This Day in Financial History - January 11 . . .

1757 - Alexander Hamilton is born. Along with fighting in the American Revolution and scribing a number of the Federalist Papers, Hamilton was instrumental in shaping America's early fiscal course.

In 1789, President George Washington installed Hamilton as the first Secretary of the Treasury. Once in office, Hamilton set about developing a plan for repaying America's considerable war debts, as well as establishing the young nation's foreign and domestic credit. Hamilton outlined his plans in a series of reports delivered to Congress between 1790 and 1791. An ardent proponent of centralized government, Hamilton used the reports to push fiscal policy that expanded the Federal government's reach and responsibilities. Indeed, he called for the Federal government to assume responsibility for debts accrued by the states, a notion that raised the ire of states'-rights proponents and some powerful members of the business community. However, Hamilton brokered a deal with Thomas Jefferson to secure enough votes to ensure the passage of his legislation. In a later report, Hamilton successfully made the case for the establishment of the Bank of the United States, a strong national institution patterned after the Bank of England.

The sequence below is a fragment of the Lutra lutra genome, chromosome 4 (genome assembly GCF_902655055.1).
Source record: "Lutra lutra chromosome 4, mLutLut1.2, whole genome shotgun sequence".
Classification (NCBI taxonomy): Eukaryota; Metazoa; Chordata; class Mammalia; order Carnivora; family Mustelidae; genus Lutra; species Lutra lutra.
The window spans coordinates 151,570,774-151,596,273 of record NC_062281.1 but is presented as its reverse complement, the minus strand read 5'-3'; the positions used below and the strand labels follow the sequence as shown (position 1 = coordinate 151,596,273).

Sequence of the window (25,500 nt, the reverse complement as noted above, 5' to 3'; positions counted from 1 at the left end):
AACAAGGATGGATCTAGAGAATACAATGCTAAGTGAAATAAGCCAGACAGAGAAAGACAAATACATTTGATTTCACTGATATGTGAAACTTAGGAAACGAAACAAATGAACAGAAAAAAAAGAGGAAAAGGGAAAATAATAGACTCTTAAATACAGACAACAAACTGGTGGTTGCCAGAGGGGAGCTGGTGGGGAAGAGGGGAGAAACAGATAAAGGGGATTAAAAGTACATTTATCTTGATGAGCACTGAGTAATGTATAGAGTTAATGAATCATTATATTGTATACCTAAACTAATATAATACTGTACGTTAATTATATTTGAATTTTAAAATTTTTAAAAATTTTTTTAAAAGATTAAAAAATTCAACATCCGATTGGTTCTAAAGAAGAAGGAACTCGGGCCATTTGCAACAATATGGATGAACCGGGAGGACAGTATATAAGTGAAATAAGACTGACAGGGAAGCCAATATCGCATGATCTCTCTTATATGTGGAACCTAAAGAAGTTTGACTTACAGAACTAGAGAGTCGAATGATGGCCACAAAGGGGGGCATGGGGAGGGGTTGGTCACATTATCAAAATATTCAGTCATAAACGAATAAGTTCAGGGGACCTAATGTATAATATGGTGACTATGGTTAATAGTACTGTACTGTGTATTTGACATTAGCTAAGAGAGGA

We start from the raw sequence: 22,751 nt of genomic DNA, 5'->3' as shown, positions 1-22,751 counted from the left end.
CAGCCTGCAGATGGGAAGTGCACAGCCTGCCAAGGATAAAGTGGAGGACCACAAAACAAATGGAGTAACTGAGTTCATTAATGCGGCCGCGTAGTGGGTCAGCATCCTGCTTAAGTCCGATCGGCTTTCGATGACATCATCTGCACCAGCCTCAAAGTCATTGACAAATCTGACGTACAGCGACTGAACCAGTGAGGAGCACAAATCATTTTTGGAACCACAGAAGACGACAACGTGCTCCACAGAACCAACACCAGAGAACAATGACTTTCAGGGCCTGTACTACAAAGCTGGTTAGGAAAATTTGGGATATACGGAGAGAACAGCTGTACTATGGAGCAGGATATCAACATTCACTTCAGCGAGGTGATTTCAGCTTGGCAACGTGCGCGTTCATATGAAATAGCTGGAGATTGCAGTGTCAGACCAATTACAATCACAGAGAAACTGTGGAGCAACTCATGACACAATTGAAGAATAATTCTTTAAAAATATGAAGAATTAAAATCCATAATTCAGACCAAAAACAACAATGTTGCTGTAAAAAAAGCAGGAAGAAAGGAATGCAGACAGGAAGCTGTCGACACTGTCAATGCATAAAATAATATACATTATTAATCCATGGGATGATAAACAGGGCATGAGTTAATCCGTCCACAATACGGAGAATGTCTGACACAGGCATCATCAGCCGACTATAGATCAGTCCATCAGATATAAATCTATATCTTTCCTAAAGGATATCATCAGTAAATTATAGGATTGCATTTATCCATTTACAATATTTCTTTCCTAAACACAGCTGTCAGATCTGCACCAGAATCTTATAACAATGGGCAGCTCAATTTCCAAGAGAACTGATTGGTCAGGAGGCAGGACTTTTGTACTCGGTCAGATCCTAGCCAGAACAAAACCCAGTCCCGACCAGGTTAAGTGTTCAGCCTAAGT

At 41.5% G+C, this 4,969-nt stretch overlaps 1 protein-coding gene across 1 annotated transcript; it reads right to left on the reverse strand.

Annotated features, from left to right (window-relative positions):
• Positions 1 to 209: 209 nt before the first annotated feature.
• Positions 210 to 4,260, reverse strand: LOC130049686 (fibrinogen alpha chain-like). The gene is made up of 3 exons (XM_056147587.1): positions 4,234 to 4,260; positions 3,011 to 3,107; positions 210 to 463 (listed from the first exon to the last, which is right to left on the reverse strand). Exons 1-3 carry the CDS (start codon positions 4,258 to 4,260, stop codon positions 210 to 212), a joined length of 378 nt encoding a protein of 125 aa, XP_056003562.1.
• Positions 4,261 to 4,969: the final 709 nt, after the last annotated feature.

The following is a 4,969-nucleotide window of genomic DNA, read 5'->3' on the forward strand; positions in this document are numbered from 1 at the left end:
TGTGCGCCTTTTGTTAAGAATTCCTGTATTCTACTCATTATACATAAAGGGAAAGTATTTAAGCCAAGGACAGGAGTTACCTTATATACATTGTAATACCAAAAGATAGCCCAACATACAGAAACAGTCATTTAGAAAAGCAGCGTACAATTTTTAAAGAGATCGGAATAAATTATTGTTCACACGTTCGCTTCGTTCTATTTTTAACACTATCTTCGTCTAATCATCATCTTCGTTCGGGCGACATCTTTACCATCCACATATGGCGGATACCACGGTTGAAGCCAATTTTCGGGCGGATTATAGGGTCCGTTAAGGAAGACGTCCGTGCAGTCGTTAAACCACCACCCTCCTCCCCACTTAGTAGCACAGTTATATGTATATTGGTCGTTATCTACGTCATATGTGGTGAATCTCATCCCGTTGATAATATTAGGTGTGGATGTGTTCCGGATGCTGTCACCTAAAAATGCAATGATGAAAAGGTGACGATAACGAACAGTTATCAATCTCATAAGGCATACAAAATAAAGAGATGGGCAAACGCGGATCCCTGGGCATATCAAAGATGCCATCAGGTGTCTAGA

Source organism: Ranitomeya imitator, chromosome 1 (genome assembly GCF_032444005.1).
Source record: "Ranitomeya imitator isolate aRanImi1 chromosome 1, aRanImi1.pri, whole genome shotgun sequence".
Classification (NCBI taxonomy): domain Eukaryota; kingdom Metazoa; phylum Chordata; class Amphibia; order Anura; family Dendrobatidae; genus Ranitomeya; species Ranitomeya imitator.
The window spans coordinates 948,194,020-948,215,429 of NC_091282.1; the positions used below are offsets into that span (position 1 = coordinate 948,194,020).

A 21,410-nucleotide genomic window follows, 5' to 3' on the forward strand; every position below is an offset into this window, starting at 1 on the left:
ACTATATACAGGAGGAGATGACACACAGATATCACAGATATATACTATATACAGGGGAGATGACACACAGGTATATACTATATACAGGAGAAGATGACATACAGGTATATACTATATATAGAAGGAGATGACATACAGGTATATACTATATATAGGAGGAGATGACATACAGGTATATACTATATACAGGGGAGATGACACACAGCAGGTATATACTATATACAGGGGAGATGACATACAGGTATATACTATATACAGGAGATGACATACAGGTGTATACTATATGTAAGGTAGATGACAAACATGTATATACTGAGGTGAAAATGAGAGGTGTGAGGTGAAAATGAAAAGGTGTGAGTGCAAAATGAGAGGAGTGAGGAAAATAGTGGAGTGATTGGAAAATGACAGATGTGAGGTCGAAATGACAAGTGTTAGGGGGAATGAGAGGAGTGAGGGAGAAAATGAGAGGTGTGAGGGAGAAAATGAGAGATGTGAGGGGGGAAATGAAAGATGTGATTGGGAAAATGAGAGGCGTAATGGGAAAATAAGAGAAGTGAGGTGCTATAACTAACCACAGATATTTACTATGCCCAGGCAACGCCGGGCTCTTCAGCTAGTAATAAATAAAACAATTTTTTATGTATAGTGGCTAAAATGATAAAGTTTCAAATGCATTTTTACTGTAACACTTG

Despite these victories, Hamilton was a lightning rod for controversy and criticism. Indeed, his Report on Manufacturers, which drew heavily on works of Adam Smith in its call for protective tariffs to nurture America's burgeoning industrial sector, was shot down by Congress, though it later proved to be a key influence on the nation's economic development. By 1795, Hamilton had grown weary of waging battle with the legislators and retired to attend to his private fortune. However, a long string of presidents kept Hamilton on as a key, though unofficial, advisor long after he surrendered his Treasury post. Source:

1973 - The Dow Jones Industrial Average peaks at a then-record high of 1051.70. It will not close above that level again for almost a decade -- 3,583 days, to be exact. Source:

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